A current Montreal real estate website describes Point St. Charles as an up-and-coming neighbourhood, a good bet for potential property owners, and an opportunity for “more house for your money!” The irony is surely not lost on writer and journalist Kathy Dobson, whose memoir With A Closed Fist recalls a time when the Point was the last place anyone would willingly choose to settle. In the 1960s and 1970s, “Canada’s toughest neighbourhood” was neglected, disenfranchised, and prone to outbreaks of fire, roaches, and gangs of kids warring over territory. It was also Dobson’s childhood home. It was where her mother became politicized over her family’s abysmal living conditions, and where a young Kathy and her five sisters would regularly be recruited for lie-ins on the street and protests against an indifferent city hall.
With A Closed Fist is a kind of grassroots history of a time and place fast disappearing. Condo developments and gentrification are changing the face of Point St. Charles, from a one-time working-class slum and literal dump into the kind of place that gives developers a particular eye-gleam: it’s cheap, “authentic,” au courant, and, most importantly, marketable. But Dobson’s book records a much different transformation.As Kathy fights with an oblivious teacher over a school uniform she can’t afford, the women of the Point hold protests outside the school board office to get their kids better educations; as Kathy explores an abandoned building where the roaches form “a large wiggling carpet,” her mom joins an Informed Citizens group and meets with social work students from McGill to teach them how to listen to the poor. The memoir chronicles a true people’s movement, one that led to the autonomous Community Clinic being created to serve the neighbourhood, and Kathy and other Point kids being allowed to attend better schools in Westmount.
With a Closed Fist
Growing up in Canada’s Toughest Neighbourhood
Dobson doesn’t write as an adult looking back on childhood with the insight of experience, but “straight up, in my own voice, as a kid growing up in the Point.” For the most part, younger Kathy’s voice is strikingly believable: candid, scornful, funny, unadorned with the sentimentalism or preciousness some writers feel toward their younger selves. It reads like fiction. She speaks with the same frankness whether she deals with sexual abuse and near-starvation or talks about pranking the neighbours, hiding from the bailiff, and falling into a seething stew of cockroaches. Her harshest stories lack the gravity that more decorous, middle-class approaches to dire circumstance seem to require, and the effect is unsettling.
Dobson illustrates class tensions shrewdly. She shows how poor kids who get rerouted to middle-class schools or neighbourhoods don’t become middle-class by association – there are still and always deep divisions that isolate Kathy and the other Point kids from their peers at Westmount High. She systematically avoids the heartwarming tropes of the coming- of-age story.The charming teacher, the kindhearted social worker, the prospect of a new job all fail to transform Kathy from a troubled, shiftless kid to a self-actualizing, stable grown-up; unlike an after-school special, there are no simple solutions here.The one exception is the book’s ending, which feels like a breathless rush to deliverance. It’s like Dobson ran out of time and had to engineer a boyfriend ex machina so we’d be able to sleep at night. It’s a little disappointing for a book that otherwise avoids easy answers, and whose struggle is of a neighbourhood as much as a single person.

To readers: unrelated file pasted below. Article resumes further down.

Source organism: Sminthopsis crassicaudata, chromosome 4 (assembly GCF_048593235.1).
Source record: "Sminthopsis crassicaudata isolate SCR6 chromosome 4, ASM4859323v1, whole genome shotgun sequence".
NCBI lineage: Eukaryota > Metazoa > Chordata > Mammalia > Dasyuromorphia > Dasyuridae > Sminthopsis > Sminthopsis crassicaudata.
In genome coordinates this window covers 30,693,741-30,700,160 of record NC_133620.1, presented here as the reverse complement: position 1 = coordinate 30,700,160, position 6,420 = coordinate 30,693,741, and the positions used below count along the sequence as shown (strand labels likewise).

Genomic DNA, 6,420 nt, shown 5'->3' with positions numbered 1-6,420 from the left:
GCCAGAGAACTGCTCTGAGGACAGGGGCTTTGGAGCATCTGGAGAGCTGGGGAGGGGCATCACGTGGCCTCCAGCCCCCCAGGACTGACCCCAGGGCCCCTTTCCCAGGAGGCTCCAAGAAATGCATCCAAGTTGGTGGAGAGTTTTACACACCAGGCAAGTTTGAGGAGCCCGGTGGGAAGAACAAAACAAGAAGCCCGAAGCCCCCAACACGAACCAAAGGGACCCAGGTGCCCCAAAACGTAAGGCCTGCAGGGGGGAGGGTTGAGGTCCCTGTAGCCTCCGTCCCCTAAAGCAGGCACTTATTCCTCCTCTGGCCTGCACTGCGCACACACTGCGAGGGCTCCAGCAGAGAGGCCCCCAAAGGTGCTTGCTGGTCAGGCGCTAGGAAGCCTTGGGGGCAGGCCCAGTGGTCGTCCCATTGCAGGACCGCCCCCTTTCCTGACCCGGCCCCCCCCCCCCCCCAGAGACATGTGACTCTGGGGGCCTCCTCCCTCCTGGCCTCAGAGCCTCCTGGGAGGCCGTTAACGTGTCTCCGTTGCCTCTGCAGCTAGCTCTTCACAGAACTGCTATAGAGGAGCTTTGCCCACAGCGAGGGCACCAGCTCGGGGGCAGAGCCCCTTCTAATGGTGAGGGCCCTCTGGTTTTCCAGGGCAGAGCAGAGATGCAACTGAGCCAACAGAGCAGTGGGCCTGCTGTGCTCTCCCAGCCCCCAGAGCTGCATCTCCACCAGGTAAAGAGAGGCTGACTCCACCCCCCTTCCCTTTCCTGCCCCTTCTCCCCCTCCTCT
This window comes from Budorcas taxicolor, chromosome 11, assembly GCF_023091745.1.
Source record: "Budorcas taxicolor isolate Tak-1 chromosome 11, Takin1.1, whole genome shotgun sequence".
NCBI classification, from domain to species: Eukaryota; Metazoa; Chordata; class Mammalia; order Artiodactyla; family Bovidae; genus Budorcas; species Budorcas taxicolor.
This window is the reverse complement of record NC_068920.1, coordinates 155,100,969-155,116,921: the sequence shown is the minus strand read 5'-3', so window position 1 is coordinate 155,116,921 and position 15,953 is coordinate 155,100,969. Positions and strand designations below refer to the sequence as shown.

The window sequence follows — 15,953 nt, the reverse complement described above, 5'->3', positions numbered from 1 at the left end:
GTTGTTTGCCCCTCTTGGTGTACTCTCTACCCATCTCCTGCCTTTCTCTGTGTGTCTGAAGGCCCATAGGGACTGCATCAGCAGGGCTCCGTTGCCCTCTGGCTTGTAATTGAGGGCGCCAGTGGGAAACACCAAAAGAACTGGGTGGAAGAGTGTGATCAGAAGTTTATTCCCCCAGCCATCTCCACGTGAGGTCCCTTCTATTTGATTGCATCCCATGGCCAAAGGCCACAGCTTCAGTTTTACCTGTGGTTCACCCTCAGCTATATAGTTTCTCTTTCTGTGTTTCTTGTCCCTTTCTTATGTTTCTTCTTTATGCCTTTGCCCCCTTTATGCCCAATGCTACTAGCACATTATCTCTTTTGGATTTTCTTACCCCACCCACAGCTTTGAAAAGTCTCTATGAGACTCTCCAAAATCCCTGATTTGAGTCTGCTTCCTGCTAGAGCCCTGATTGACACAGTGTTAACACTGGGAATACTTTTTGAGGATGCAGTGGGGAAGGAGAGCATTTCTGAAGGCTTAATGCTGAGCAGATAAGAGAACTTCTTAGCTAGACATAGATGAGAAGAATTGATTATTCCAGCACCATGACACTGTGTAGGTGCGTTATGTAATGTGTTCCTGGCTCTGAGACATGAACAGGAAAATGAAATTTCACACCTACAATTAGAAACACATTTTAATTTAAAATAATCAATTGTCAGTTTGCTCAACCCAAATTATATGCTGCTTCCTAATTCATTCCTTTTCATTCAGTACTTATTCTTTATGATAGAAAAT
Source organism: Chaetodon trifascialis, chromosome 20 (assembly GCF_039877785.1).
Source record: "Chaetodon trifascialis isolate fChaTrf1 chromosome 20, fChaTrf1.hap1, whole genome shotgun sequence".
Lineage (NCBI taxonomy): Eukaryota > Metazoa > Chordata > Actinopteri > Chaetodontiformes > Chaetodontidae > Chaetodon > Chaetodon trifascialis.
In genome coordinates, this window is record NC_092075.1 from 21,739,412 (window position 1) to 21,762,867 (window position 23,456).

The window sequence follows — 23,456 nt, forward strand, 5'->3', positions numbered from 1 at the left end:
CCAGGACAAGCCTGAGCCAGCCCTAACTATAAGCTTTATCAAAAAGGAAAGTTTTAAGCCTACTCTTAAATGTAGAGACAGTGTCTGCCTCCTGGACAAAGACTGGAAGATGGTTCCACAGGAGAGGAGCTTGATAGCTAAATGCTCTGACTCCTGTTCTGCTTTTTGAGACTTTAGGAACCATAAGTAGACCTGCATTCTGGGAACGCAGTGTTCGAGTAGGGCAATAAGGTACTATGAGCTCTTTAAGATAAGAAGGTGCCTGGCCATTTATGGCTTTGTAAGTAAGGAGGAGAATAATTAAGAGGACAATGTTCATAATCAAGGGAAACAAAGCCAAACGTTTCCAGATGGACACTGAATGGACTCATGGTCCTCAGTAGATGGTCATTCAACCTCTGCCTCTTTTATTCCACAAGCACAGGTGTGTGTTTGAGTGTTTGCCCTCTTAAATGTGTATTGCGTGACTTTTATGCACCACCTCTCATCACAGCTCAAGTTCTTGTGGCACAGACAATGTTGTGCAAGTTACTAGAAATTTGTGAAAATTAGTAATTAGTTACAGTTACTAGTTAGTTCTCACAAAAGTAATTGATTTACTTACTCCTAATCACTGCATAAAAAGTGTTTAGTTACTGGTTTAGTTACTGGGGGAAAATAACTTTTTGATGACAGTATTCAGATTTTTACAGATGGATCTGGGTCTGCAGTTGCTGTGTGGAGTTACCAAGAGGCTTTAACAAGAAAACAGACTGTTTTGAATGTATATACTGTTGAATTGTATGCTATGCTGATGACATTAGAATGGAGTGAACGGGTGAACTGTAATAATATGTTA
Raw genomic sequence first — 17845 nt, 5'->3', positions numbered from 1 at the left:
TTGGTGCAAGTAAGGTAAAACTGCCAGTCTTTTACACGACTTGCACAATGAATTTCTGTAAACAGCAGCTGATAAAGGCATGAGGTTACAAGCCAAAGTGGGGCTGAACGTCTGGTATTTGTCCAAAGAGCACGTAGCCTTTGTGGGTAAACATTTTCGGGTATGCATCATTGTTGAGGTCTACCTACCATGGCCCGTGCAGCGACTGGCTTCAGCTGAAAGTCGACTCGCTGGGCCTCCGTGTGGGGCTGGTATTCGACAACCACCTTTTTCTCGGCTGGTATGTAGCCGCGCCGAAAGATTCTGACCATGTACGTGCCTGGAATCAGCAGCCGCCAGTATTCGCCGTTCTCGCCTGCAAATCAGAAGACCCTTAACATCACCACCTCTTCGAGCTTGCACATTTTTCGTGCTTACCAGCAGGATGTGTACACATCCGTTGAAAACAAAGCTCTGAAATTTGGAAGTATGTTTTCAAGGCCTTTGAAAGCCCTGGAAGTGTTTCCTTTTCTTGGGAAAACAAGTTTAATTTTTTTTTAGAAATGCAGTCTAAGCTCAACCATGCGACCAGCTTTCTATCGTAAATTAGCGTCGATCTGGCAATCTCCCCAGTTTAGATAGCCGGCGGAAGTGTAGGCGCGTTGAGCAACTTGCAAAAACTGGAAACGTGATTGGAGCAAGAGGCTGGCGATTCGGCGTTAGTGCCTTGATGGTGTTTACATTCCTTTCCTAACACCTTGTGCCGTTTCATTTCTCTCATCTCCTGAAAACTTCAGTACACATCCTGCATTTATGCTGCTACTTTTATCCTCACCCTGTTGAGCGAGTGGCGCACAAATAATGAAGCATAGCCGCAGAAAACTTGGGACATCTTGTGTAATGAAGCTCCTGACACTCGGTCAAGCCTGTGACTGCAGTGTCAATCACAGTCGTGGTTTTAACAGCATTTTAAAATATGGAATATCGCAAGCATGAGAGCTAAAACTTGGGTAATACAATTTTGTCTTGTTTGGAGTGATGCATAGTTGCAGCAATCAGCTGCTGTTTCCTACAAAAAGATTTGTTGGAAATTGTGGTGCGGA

With A Closed Fist shares the time and place of David Fennario’s groundbreaking 1979 play Balconville, and the two works have a close sensibility. In 2005, Fennario revisited his setting and characters in Condoville, where the changes to the neighbourhood play out in tensions between the older residents and the new, gentrifying class, represented by a mixed-race gay couple. It’s a complicated dynamic, between those whose hard-won victories are under threat and those with their own struggles to find a tolerant space. But personal differences fall away in the face of structural inequality. A system that bars the poor from controlling their own possibilities will never serve anyone well, not even those who, at first, seem to prosper from it.
In one passage, Kathy’s mother Eileen speaks to the student social workers from McGill gathered at her kitchen table:
“You’re being taught to tell us, preach to us, how to fix our problems,” Mom says, “instead of asking us, the real experts…. Don’t tell me how to fix my problem – first we need to find a common ground….We need to find a common language.”
After all Eileen’s agitation, passion, and community organizing, it’s sad to think that her dream of a common language is as elusive as ever. At the very least, this memoir is a powerful tribute to her and a reminder of how difficult and essential is the work of speaking, and listening. mRb